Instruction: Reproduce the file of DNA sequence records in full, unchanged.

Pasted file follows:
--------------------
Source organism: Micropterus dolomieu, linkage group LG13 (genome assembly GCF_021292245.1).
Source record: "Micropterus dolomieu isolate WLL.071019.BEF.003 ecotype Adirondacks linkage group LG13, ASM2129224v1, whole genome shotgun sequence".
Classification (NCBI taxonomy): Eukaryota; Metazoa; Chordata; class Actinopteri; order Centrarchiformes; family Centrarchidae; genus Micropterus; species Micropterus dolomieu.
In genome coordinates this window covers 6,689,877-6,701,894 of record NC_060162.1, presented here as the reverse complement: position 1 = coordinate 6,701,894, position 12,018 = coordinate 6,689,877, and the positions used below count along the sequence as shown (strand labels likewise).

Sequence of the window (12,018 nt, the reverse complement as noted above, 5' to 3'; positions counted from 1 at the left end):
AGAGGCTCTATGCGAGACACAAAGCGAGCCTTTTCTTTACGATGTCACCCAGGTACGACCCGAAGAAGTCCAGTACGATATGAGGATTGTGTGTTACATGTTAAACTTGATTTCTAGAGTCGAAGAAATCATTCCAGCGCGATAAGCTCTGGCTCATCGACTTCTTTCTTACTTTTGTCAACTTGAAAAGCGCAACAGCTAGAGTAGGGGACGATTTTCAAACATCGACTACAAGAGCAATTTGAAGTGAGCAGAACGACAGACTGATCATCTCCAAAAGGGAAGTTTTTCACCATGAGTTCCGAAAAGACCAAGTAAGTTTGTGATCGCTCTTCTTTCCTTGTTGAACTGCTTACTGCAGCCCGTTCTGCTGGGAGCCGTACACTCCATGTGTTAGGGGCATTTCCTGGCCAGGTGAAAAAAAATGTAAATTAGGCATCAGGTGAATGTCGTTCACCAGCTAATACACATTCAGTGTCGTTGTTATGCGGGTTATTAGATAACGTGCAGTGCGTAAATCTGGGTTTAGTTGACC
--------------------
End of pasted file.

Source organism: Micropterus dolomieu, linkage group LG13 (genome assembly GCF_021292245.1).
Source record: "Micropterus dolomieu isolate WLL.071019.BEF.003 ecotype Adirondacks linkage group LG13, ASM2129224v1, whole genome shotgun sequence".
Classification (NCBI taxonomy): Eukaryota; Metazoa; Chordata; class Actinopteri; order Centrarchiformes; family Centrarchidae; genus Micropterus; species Micropterus dolomieu.
In genome coordinates this window covers 6,689,877-6,701,894 of record NC_060162.1, presented here as the reverse complement: position 1 = coordinate 6,701,894, position 12,018 = coordinate 6,689,877, and the positions used below count along the sequence as shown (strand labels likewise).

Sequence of the window (12,018 nt, the reverse complement as noted above, 5' to 3'; positions counted from 1 at the left end):
AGAGGCTCTATGCGAGACACAAAGCGAGCCTTTTCTTTACGATGTCACCCAGGTACGACCCGAAGAAGTCCAGTACGATATGAGGATTGTGTGTTACATGTTAAACTTGATTTCTAGAGTCGAAGAAATCATTCCAGCGCGATAAGCTCTGGCTCATCGACTTCTTTCTTACTTTTGTCAACTTGAAAAGCGCAACAGCTAGAGTAGGGGACGATTTTCAAACATCGACTACAAGAGCAATTTGAAGTGAGCAGAACGACAGACTGATCATCTCCAAAAGGGAAGTTTTTCACCATGAGTTCCGAAAAGACCAAGTAAGTTTGTGATCGCTCTTCTTTCCTTGTTGAACTGCTTACTGCAGCCCGTTCTGCTGGGAGCCGTACACTCCATGTGTTAGGGGCATTTCCTGGCCAGGTGAAAAAAAATGTAAATTAGGCATCAGGTGAATGTCGTTCACCAGCTAATACACATTCAGTGTCGTTGTTATGCGGGTTATTAGATAACGTGCAGTGCGTAAATCTGGGTTTAGTTGACC